AC Magnetic Field-Induced Rotation in Levitating Magnetostrictive Wire

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The rotation of magnetostrictive wires under excitation of an alternating axial magnetic field is a phenomenon discovered few years ago. Previous results and a recent mechanical experiment indicate that the appearance of these rotations is related to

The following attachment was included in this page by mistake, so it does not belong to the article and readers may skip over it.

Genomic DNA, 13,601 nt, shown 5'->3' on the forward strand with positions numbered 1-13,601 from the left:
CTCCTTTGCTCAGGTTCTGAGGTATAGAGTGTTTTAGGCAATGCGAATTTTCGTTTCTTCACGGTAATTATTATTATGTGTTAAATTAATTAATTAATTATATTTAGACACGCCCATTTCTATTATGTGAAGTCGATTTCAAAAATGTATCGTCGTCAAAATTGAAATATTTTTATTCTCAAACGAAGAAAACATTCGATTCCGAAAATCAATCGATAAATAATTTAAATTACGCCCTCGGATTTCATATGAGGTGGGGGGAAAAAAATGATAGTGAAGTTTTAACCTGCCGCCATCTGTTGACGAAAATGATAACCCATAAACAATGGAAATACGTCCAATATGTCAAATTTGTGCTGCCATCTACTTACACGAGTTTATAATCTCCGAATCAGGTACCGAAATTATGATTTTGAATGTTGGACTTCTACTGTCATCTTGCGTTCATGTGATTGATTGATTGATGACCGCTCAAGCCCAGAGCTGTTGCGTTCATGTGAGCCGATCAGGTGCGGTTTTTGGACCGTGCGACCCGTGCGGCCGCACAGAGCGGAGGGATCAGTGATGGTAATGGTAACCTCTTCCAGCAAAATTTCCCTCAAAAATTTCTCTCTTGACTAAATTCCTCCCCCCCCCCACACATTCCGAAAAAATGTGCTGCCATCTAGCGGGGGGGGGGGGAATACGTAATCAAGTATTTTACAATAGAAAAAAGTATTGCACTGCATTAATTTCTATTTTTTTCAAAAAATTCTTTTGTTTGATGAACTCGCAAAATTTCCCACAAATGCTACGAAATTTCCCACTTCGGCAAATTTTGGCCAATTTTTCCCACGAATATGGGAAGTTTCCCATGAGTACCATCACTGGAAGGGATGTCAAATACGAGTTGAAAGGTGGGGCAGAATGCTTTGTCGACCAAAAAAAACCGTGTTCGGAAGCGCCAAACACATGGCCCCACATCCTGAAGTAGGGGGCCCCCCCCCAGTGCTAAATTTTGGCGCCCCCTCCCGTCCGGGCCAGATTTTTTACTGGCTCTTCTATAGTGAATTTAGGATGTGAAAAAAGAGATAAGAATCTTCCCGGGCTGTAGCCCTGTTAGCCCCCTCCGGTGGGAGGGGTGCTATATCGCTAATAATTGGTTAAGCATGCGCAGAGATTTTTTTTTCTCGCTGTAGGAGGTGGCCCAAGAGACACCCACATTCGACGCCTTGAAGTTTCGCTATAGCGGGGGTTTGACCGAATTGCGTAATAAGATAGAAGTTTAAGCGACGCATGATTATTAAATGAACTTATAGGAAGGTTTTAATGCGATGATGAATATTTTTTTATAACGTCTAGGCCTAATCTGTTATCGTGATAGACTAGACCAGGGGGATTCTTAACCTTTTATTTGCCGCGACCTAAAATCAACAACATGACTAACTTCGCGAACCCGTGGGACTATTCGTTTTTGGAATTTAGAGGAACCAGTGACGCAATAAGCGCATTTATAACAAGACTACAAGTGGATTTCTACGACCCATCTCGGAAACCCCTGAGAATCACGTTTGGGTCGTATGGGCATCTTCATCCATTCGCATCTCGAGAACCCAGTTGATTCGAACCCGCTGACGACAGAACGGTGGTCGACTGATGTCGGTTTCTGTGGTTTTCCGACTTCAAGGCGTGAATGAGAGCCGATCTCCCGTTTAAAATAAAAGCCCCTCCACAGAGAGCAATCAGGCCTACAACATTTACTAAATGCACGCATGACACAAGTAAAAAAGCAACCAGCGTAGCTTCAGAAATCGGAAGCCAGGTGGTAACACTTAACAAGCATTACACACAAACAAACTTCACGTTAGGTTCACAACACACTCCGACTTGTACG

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  3180 IEEE TRANSACTIONS ON MAGNETICS, VOL. 38, NO. 5, SEPTEMBER 2002 AC Magnetic Field-Induced Rotation inLevitating Magnetostrictive Wire C. Luna, V. Raposo, G. Rauscher, and M. Vázquez  Abstract— The rotation of magnetostrictive wires under excita-tion of an alternating axial magnetic field is a phenomenon discov-eredfewyearsago.Previousresultsandarecentmechanicalexper-iment indicate that the appearance of these rotations is related tothe sample vibrations associated to magnetoelastic resonance. Thissurprising behavior is here experimentally reported in polycrys-talline FeNi levitating wires. An introductory analysis consideringthe balance of gravitational, magnetic gradient, and eddy-currentforces is additionally carried out.  Index Terms— Magnetic forces, magnetic levitation, magnetoe-lastic resonance, magnetostriction. I. I NTRODUCTION M ECHANICAL rotation is observed in magnetic wireswithhighmagnetostrictionconstantundertheexcitationof axial alternating magnetic fields at suitable conditions. Thisphenomenon was first reported a few years ago in amorphouswires, which exhibit a simple domain structure [1], [2]. Later, this behavior was detected in wires with crystalline structure [3]and a much more complex domain structure, but always in sam-ples with large enough magnetostriction (positive or negative),as experimentally shown by careful study of this phenomenonin as-cast and annealed FeSiBNbCu wires [4]. Therefore, theac magnetic field-induced rotation is directly correlated withthe magnetostrictive character of the sample. Both the samplelength and field frequency dependence of the wire rotation in-dicate that the appearance of this effect is closely related to theformationofamagnetoelasticstandingwave[1].Thisrotationaleffect has been applied in studies of viscosimetry [5] and whena load is fixed to the end of the wire [6].Similar rotations induced by mechanical vibrations excitedbyamembraneloudspeakerhavebeenrecentlyreportedinmag-netostrictive, nonmagnetostrictive, and even nonmagnetic wires[7]. This fact suggests that the mechanical vibrations, inducedbymagnetoelasticresonanceinonecaseandbytheloudspeakermembrane in the other, result in an effective coherent rotationdetermined by the boundary conditions, such as the friction be-tween the wire and the glass tube holding the wire into the ex-citing coil.Theobjectiveofthisworkhasbeentostudythisphenomenonin a further step, that is, considering the magnetic forces acting Manuscript received February 6, 2002; revised May 22, 2002.C. Luna and M. Vázquez are with the Instituto de Ciencia de Materi-ales de Madrid-CSIC, 28049 Madrid, Spain (e-mail:; Raposo is with the Departamento de Física Aplicada, Universidad de Sala-manca, 37008 Salamanca, Spain (e-mail: Rauscher is with Vacuumschmelze GmbH, D-63450 Hanau, Germany.Digital Object Identifier 10.1109/TMAG.2002.802407. on the wire, placed in a vertical configuration, arising from thenonhomogeneity of the magnetic field created by the excitingsolenoid. In this case, the rotation is observed in levitating mag-netostrictive wire.II. S AMPLES AND  E XPERIMENTAL  T ECHNIQUES Polycrystalline FeNi (Permenorm 5000H2) wires 3 mm indiameter and commercial NiCr wires 1 mm in diameter wereemployed in the experiments. The experimental setup for mea-suring the rotation frequency of wires is shown in Fig. 1. It isbased on the measurement of the interference produced by therotating wire on a laser beam. The wire was placed within aglass tube glued to the inner part of the solenoid generating theexciting ac magnetic field. Further experimental details can befound in [2]–[4]. In the “conventional” experiment, where the wire does not levitate, the solenoid is placed onto a planar glasspiece, so that the wire also rests on that glass. A current is fedthe coil from a function generator coupled with an amplifier toproduce an axial alternating magnetic field.In the experiment where the wire levitates, the solenoid isheld 10 cm above the planar glass. In this case, a “levitation”distance is defined as the distance between the middle points of the coil and the levitating wire (see Fig. 1).III. R ESULTS AND  D ISCUSSION  A. Rotation Without Levitation The ac field-induced rotation of magnetostrictive wires ap-pearsataspectrumoffrequenciesfortheexcitingmagneticfieldwith fundamental and higher harmonics [1], [2]. The inset in Fig. 2 shows the rotational spectrum of the polycrystalline FeNiwire for an ac magnetic field of 15.2 kA/m.Thedependenceoftherotationfrequencyofthewirewiththeamplitudeoftheacexcitingfield(538Hz)isplottedinFig.2.Asobserved, there is a very noticeable influence of the ac excitingfield amplitude. For the rotation of the wire to be observed, aminimum threshold value is required. In fact, vibrations of thesampleareoftenobservedbeforethatoccurs.Increasingtheam-plitude results in an increase of the rotation frequency of thewire until a maximum is reached.  B. Levitation Levitation of the wire in the vertical configuration, as shownin Fig. 1, is achieved through alternating magnetic force gener-ated by the exciting coil that periodically balances gravitation.A vertical oscillatory motion then results. The magnetic force is, where is the magnetic moment of the 0018-9464/02$17.00 © 2002 IEEE  LUNA  et al. : AC MAGNETIC FIELD-INDUCED ROTATION IN LEVITATING MAGNETOSTRICTIVE WIRE 3181 Fig. 1. Schematic diagram of the experimental setup for rotation measurements of levitating wires.Fig. 2. Dependence of rotation frequency of the FeNi wire on exciting ac fieldamplitude (field frequency of 538 Hz). The inset shows the rotational spectrumobtained at 15.2 kA/m of the exciting field amplitude. sample and is the magnetic field strength of the solenoid. Asa consequence of the nonhomogeneity of the magnetic field atthe ends of the solenoid, the generated magnetic force tries tomaintain the wire at the center of the solenoid. The magneticfield strength at the vertical axial coordinate is(1)where , , and are the number of turns, the length and the ra-dius of the solenoid, respectively. The srcin of the coordinateis taken at themiddle position of thesolenoid. Then, theverticalmagnetic force becomes(2) Fig. 3. Levitation distance as a function of amplitude of exciting field for arange of field frequency. Inset shows the dependence of the levitation distanceon the exciting field frequency obtained at several values of field amplitude. where is the th component of the magnetic moment of thesample and(3)The frequency of the vertical oscillatory displacement of thewire is the same as the exciting field frequency of the mag-netic. This can be easily observed by the eye for frequenciesin the range of a few hertz. The amplitude of the oscillationsdecreases as field frequency increases. These oscillations are aconsequence of the balance between the magnetic force tryingtocenter the wireat themiddle ofthe solenoid,where van-ishes and the opposing gravitational force .Fig. 3 shows the dependence of the levitation distance (be-tween the centers of the solenoid and the wire) on the excitingfield amplitude for a range of frequencies. The evolution of thelevitation distance on the exciting field frequency is given in the  3182 IEEE TRANSACTIONS ON MAGNETICS, VOL. 38, NO. 5, SEPTEMBER 2002 Fig. 4. Spectrum of rotation frequencies for levitating FeNi wire obtained at15.2 kA/m. Inset shows dependence of the levitation distance on exciting fieldfrequency obtained at 15.2 kA/m. inset of Fig. 3, the parameter now being the amplitude of the acfield. This evolution where increasing the frequency results inanincreaseofthelevitationdistanceshouldbenoted.Inordertointerpretit,theeffectofinducededdycurrentsshouldbeconsid-ered. Therefore, an additional magnetic field and forceare involved in the motion. As opposes ,theeffectivemagneticforcebalancinggravitationisreducedandthe levitation distance increases. Experimentally, the presenceof such eddy currents is further supported by the detected in-crease of temperature of the wire. This force arising from eddycurrents depends on geometry, resistivity, and permeability of thesampleandincreaseswiththefrequencyoftheexcitingmag-netic field. An additional experiment has been performed on acommercial NiCr wire of which the resistivity is 110 cm,larger than that of the FeNi wire (45 cm), and the radiusand susceptibility are comparatively smaller. In this case, thelevitation distance remains constant within the range of the in-vestigated frequencies and the increase of temperature is verymodest. C. Rotation in Levitating Magnetostrictive Wires Magnetostrictive wires can exhibit both levitation andac field-induced rotation. The rotational spectrum of levitatingFeNi wire for the same field amplitude as that of the inset inFig. 2 is shown in Fig. 4. Two new resonance peaks are nowobserved. While for nonlevitating wire, rotation was observedat 538 and 1075 Hz, the four frequencies of the spectrumnow observed are 360, 541, 721, and 1080 Hz. Assuming thefundamental frequency were at 180 Hz, the other resonancefrequencies would correspond to higher harmonics (neverthe-less, no rotation is detected at 900-Hz frequency). The largernumber of observed frequencies could be associated with thereduction of the friction in levitation.Fig. 5 shows the rotation frequency and levitation distance asa function of the amplitude of the exciting field. A similar result Fig. 5. Rotation frequency dependence on exciting field amplitude forlevitating FeNi wire obtained at 541 Hz. Inset shows dependence of thelevitation distance on exciting field amplitude obtained at 540 Hz. as that shown in Fig. 2 is now obtained with a maximum rota-tion at a given field amplitude. Again, vibrations are observedbefore a threshold amplitude is reached. Eventually, an incre-ment of the diameter of the glass tube results in stronger trans-verse vibrations induced by magnetoelastic resonance and thetransverse instability of the levitation that finally may not giverise to coherent rotation.IV. C ONCLUSION Alternating magnetic field-induced rotation in levitatingmagnetostrictive wire has been reported. The results can beuseful for the development of novel rotor devices.A CKNOWLEDGMENT The authors would like to thank Dr. A. P. Zhukov for helpfulcomments.R EFERENCES[1] H. Chiriac, C. S. Marinescu, and T.-A. Ovári, “Large gyromagneticeffect in FeSiB amorphous wires,”  IEEE Trans. Magn. , vol. 33, pp.3349–3351, Sept. 1997.[2] F. J. Castaño, M. Vázquez, D.-X. Chen, M. Tena, C. Prados, E. Pina,A. Hernando, and G. Rivero, “Magneto-mechanical rotation of magne-tostrictive amorphous wires,”  Appl. Phys. Lett. , vol. 75, pp. 2117–2119,1999.[3] V. Raposo, T.-A. Ovári, and M. Vázquez, “AC field induced rotationof magnetostrictive nickel wires,”  IEEE Trans. Magn. , vol. 37, pp.2705–2707, July 2001.[4] V. Raposo, A. Mitra, Y. F. Li, and M. Vázquez, “Spontaneous mechan-ical rotation of as-cast and annealed FeSiBNbCu wires under high-fre-quency axial AC field,”  J. Phys. D: Appl. Phys. , vol. 34, pp. 1346–1351,2001.[5] M.Vázquez,F.Castaño,T.A.Ovari,V.Raposo,andA.Hernando,“Newviscosimeter based on the ac field induced rotation of magnetostrictiveamorphous wires,”  Sens. Actuators , vol. A 91, pp. 112–115, 2001.[6] T.Sugino,M.Takezawa,T.Honda,andJ.Yamasaki,“Basicloadcharac-teristics of magnetostrictive amorphous wire micro-rotor,”  IEEE Trans. Magn. , vol. 37, pp. 2871–2873, July 2001.[7] V. Raposo, C. Luna, and M. Vázquez, “Rotation in magnetic wire in-duced by AC field and mechanic vibrations,”  J. Magn. Magn. Mater. , tobe published.